As the moon moves in its orbit the shadow being cast would also sweep across the area of the earth where it is directly aligned with the planet and the sun. The next solar eclipse over the U.S. is expected to occur in 2024.                   

Before the Eclipse

The 2017 Eclipse had students all over campus in a frenzy as it approached on Monday afternoon. One particular area that was crowded with students was in front of Langdale Hall.

Professors stood in front of the building giving student a chance to look through a telescope and capture what looking at the eclipse would be like. The line wrapped around the fountain as students stood to get their turn to get a peak. Glasses were given to students who arrived early so that could get a better look when the time came.

Georgia State student Eesa Chavis made an effort to find eclipse glasses to prevent eye damage to see the astrological event.  

“I’m excited to see it. I think natural phenomenon are beautiful. I have to go find glasses so I can fully watch it. I don’t want to go blind,” Chavis said.  

Many student had the fear of something happening to their eyesight, but were still wanting to attempt to take that risk.

“I’m not expecting to see it so close. It is really dope being out here. I’m trying not to look at it straight but I might take a quick glance,” Elijah Thelusma said.

A couple of the students excitement came from learning about the eclipse in classes that they have taken at Georgia State.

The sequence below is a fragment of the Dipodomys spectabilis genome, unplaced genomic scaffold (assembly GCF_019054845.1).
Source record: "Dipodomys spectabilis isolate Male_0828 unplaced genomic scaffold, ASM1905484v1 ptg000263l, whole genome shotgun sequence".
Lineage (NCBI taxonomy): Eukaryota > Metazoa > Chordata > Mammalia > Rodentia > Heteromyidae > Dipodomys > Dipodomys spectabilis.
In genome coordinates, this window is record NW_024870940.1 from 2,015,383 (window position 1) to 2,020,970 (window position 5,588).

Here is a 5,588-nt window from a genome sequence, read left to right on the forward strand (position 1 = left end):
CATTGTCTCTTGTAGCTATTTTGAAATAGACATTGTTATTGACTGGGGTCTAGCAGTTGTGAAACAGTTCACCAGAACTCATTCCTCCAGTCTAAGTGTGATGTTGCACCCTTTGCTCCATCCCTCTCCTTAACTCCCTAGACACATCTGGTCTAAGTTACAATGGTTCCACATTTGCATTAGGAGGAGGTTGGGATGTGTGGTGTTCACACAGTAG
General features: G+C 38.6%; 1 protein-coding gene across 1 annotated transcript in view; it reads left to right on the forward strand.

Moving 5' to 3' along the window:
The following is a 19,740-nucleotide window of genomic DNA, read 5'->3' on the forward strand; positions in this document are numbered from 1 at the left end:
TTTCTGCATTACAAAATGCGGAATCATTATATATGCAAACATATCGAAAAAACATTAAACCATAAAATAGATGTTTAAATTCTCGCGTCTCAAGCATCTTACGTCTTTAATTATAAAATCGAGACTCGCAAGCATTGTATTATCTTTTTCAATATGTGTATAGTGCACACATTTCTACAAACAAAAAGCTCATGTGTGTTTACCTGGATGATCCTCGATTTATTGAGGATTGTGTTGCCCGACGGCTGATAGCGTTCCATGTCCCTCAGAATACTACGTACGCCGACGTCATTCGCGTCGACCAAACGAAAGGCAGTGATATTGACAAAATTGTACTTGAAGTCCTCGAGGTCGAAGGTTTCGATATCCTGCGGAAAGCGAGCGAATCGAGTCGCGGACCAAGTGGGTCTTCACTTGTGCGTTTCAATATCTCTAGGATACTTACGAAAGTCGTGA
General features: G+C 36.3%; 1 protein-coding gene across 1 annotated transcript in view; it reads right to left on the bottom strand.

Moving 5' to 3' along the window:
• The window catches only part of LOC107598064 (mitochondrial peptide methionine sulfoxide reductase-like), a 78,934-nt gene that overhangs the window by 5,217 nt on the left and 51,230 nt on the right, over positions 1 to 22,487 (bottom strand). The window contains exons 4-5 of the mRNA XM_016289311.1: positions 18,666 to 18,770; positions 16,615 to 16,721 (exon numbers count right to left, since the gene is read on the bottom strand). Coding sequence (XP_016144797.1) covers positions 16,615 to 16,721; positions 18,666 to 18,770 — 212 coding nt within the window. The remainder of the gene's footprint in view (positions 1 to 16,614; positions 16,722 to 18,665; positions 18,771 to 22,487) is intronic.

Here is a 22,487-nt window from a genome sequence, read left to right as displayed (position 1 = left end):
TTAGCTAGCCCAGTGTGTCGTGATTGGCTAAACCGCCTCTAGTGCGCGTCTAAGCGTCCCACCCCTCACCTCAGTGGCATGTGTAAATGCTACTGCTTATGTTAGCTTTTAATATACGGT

“I am actually really excited about the solar eclipse, We talked about eclipses in my astronomy class. I’m sad because I am going to be in class while it is happening! Hopefully I can see it online.” Kara Nelson said.

Eclipse leaves students with mixed reviews

The Georgia State students told The Signal  both positive and negative reviews of the once in a lifetime event.  

Akash Patel, a physics major at Georgia State in attendance for the eclipse said he was “excited” for the the event.

“This is my first time,” Patel said. “I think this one’s pretty rare too; in Atlanta, I think it was about 100 years ago.”

However, there were some of those who were not so impressed by the sight of the eclipse. Georgia State student Jordan Glaze said that the event was underwhelming.

“It was a cool event and all, but truth be told, I felt like it was over-hyped,” Glaze said.

Another student Ceyvion Morgan felt similarly, because her expectations of the event were not met.

“I was disappointed. I thought the sun would be completely blocked out and it would completely dark,” Morgan said.

Georgia State student Phillip Quinones said though the turnout for the event was great he wished the same amount of people would show for protests.

“It’s great that everyone came out and got to see this today, but seeing this many people come out for this is a little sad,” Quinones said. “I just wish people would get out for rallies and protest, like they did for the eclipse.”